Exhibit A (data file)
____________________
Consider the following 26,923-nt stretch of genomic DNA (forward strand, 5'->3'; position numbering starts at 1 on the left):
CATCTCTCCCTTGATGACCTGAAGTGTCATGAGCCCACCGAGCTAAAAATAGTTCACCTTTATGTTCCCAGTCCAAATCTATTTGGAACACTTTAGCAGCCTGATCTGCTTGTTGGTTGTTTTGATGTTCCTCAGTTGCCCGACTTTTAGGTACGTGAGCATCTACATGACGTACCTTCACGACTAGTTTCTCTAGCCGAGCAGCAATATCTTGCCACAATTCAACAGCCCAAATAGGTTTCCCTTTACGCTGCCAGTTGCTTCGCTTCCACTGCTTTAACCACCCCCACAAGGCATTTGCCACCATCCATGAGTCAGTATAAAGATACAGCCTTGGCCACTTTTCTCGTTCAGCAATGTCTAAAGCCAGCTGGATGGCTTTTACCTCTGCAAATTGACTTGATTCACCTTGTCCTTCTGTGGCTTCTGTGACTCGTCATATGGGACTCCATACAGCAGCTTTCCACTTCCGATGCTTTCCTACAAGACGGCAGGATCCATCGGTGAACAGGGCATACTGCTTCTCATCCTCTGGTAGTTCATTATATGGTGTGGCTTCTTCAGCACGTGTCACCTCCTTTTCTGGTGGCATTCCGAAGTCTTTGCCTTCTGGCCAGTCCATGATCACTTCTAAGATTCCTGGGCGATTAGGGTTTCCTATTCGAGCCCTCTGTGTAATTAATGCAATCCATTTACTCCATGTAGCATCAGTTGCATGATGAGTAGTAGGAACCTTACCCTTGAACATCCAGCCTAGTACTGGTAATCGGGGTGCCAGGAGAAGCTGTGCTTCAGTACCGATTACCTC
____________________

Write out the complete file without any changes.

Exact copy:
Consider the following 26,923-nt stretch of genomic DNA (forward strand, 5'->3'; position numbering starts at 1 on the left):
CATCTCTCCCTTGATGACCTGAAGTGTCATGAGCCCACCGAGCTAAAAATAGTTCACCTTTATGTTCCCAGTCCAAATCTATTTGGAACACTTTAGCAGCCTGATCTGCTTGTTGGTTGTTTTGATGTTCCTCAGTTGCCCGACTTTTAGGTACGTGAGCATCTACATGACGTACCTTCACGACTAGTTTCTCTAGCCGAGCAGCAATATCTTGCCACAATTCAACAGCCCAAATAGGTTTCCCTTTACGCTGCCAGTTGCTTCGCTTCCACTGCTTTAACCACCCCCACAAGGCATTTGCCACCATCCATGAGTCAGTATAAAGATACAGCCTTGGCCACTTTTCTCGTTCAGCAATGTCTAAAGCCAGCTGGATGGCTTTTACCTCTGCAAATTGACTTGATTCACCTTGTCCTTCTGTGGCTTCTGTGACTCGTCATATGGGACTCCATACAGCAGCTTTCCACTTCCGATGCTTTCCTACAAGACGGCAGGATCCATCGGTGAACAGGGCATACTGCTTCTCATCCTCTGGTAGTTCATTATATGGTGTGGCTTCTTCAGCACGTGTCACCTCCTTTTCTGGTGGCATTCCGAAGTCTTTGCCTTCTGGCCAGTCCATGATCACTTCTAAGATTCCTGGGCGATTAGGGTTTCCTATTCGAGCCCTCTGTGTAATTAATGCAATCCATTTACTCCATGTAGCATCAGTTGCATGATGAGTAGTAGGAACCTTACCCTTGAACATCCAGCCTAGTACTGGTAATCGGGGTGCCAGGAGAAGCTGTGCTTCAGTACCGATTACCTC